A previous study has reported increased contralesional cerebellum activity is related to restoration of motor functions after stroke (Chollet et al., 1991). We observed a significant positive correlation between degree centrality and WMFT-FAS and nodal efficiency and WMFT-FAS in the contralesional cerebellum. Similarly, a few other studies reported adaptive activities in the reorganization process within the cerebellum in relation to relevant behavioural changes in stroke patients (Mazrooyisebdani et al., 2018; Wang et al., 2010). Moreover, positive correlations were found in the contralesional caudate between FMA, WMFT-FAS and degree centrality, node efficiency. A neuroimaging study has reported that caudate plays a key role in learning (Seger & Cincotta, 2005). Even though the contralesional frontal pole did not indicate any notable changes structurally after the intervention, we observed a positive correlation between degree centrality, node efficiency, and clinical assessments.
Seemingly, our results determined that motor execution regions such as caudate, cuneus, cerebellum, frontal pole, and putamen are associated with motor recovery in response to stroke rehabilitation. Based on present and previous studies, relationships between clinical assessments and structural connectivity measures associated with the physical practice of OT intervention might enhance motor learning in stroke patients supporting the possible application of our intervention in stroke rehabilitation.
4.1Limitation and methodological considerations
There were certain limitations we encountered in conducting our study. The major limitation was that our study sample was composed of fifty-six stroke patients with only left upper limb paralysis who were in divergent phases of recovery rather than being in the same stage of recovery. For these reasons, future studies should be considered with a relatively homogeneous stroke sample and patients with right upper limb paralysis to eliminate the confounding effect by choosing only patients with lesions in the right hemisphere. The lesion sites of patients were inconsistent. Additionally, neural injuries occurred due to both cerebral infarctions and haemorrhages, which would impact the results. There was no control group included in this study to conclude the mechanism of the effect after the intervention on stroke recovery. Another limitation is that the age range and period after stroke onset were wide. However, time-lapse since stroke could be a lesser limitation since patients may have passed the period that spontaneous recovery could occur. Despite these issues, the present study shows that LF-rTMS and intensive OT can result in beneficial structural connectivity changes in brain areas involved in motor execution networks in stroke patients.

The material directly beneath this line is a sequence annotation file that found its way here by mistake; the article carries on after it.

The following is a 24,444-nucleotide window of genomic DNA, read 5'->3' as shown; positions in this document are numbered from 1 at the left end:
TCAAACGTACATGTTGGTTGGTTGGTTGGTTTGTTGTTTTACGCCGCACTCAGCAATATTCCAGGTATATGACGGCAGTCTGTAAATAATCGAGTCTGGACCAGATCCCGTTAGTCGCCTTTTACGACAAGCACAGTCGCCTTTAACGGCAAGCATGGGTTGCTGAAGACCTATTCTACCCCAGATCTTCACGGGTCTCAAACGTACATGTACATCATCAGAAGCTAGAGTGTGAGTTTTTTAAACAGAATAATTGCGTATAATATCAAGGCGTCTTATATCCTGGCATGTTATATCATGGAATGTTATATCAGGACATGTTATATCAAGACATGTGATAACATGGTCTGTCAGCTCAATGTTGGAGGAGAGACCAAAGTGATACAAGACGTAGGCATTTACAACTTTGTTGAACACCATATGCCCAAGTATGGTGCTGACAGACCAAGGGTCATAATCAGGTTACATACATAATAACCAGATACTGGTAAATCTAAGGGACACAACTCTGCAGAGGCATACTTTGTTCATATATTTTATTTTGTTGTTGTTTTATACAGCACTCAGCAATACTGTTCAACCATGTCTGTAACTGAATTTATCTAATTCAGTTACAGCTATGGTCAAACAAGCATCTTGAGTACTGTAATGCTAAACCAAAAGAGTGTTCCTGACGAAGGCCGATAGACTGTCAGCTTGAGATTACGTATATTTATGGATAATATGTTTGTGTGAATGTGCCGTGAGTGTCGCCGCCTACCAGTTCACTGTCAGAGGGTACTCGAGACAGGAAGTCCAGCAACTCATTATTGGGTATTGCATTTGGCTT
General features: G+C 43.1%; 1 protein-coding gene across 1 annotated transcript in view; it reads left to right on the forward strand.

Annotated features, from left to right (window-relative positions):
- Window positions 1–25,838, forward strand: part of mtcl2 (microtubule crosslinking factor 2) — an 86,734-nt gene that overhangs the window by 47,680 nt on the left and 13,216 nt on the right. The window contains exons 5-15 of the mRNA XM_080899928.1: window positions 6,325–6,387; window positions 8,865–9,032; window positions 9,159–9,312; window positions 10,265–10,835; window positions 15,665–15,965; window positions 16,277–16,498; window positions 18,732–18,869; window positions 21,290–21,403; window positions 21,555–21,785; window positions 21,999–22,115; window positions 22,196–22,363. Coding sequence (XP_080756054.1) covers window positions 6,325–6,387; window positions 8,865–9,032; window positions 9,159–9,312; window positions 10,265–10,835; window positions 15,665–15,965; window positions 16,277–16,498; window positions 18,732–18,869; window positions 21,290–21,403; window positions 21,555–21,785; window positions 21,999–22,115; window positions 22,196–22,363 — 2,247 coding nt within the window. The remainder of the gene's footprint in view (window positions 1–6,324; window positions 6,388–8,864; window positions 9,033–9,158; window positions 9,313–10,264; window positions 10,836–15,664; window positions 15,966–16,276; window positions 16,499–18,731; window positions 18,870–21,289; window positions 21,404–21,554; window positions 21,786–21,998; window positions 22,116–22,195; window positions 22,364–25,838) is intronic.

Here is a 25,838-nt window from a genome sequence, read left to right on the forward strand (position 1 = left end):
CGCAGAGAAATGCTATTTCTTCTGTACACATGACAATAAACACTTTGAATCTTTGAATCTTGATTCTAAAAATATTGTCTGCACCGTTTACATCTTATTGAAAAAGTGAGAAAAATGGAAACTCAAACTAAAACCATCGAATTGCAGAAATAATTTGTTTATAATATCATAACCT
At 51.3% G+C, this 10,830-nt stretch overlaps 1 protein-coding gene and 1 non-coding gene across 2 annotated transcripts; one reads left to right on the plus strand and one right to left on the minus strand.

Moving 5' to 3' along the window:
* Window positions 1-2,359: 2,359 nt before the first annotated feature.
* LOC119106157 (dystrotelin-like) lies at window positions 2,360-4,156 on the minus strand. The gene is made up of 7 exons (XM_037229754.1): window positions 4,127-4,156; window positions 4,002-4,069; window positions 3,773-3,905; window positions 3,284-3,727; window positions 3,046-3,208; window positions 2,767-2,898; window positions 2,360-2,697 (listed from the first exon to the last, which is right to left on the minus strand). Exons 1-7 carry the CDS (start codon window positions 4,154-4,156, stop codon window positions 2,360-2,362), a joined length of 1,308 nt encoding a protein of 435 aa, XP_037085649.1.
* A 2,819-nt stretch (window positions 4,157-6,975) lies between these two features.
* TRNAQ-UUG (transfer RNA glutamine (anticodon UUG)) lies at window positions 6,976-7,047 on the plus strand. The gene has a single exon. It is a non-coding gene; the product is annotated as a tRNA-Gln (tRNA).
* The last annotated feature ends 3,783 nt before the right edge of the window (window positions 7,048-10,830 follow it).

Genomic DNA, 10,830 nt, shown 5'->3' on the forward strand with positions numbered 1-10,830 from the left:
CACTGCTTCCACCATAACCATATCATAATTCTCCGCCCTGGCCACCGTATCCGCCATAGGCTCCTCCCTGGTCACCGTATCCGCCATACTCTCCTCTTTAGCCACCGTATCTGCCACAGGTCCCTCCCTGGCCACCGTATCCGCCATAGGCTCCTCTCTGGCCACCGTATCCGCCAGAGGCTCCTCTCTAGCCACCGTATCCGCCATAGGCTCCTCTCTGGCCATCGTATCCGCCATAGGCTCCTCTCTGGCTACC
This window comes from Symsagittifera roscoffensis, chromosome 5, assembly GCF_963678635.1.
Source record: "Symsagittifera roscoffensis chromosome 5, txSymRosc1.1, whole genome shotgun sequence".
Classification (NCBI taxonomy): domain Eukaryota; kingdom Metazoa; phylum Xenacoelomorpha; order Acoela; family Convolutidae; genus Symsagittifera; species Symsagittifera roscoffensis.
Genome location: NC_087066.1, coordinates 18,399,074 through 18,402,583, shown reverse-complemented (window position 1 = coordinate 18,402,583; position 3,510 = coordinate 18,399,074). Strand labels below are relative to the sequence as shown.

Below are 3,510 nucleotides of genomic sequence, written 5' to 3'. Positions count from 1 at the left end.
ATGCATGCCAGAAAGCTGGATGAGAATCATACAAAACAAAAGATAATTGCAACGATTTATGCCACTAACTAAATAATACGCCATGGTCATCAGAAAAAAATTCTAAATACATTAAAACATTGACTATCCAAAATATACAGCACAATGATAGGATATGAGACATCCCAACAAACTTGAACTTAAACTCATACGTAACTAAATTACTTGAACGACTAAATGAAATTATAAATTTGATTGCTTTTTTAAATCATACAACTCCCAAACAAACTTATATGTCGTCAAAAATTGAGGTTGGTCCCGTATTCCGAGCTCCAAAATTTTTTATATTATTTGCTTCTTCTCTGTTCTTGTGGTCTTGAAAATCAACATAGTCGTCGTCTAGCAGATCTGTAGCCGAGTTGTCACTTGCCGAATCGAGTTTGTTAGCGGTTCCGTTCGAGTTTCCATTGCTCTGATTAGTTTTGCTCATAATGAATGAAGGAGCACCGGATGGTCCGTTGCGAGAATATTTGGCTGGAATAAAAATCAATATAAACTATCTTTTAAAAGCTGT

Our study demonstrated a graph theory approach to investigate structural connectivity changes in the motor execution network following LF-rTMS and intensive OT intervention in stroke patients with left upper limb motor impairments. The present study highlighted that structural connectivity changes in the motor execution network are pronounced in both the ipsilesional hemisphere and contralesional hemisphere with the intervention period, and these changes could be correlated with improved clinical measures. However, the outcome of this study should be considered with caution due to the inhomogeneity of the sample. Thus, future studies should be conducted with a more homogeneous stroke sample. Our findings are novel in that no article has been previously reported on how these structures of the motor executive network alter with the intervention using DTI. Overall, our study expands the understanding of structural connectivity changes during motor recovery following LF-rTMS and intensive OT intervention after stroke and leads to a new insight for investigating intervention-induced network reorganization.
We thank Dr.Surendra Maharjan, Nileema Jayasooriya, Sudeeptha Liyanage, Erayanti Saloko, Enyk Yunanto, Mike Hillman, and Nick Pace, for their useful comments. In addition, the authors are grateful to Tokyo Metropolitan University for granting the Tokyo Human Resource Fund for City Diplomacy Scholarship to the main author.
Benjamini, Y. , & Hochberg, Y. (1995). Controlling the False Discovery Rate: A Practical and Powerful Approach to Multiple Testing. Journal of the Royal Statistical Society: Series B (Methodological), 57(1), 289–300.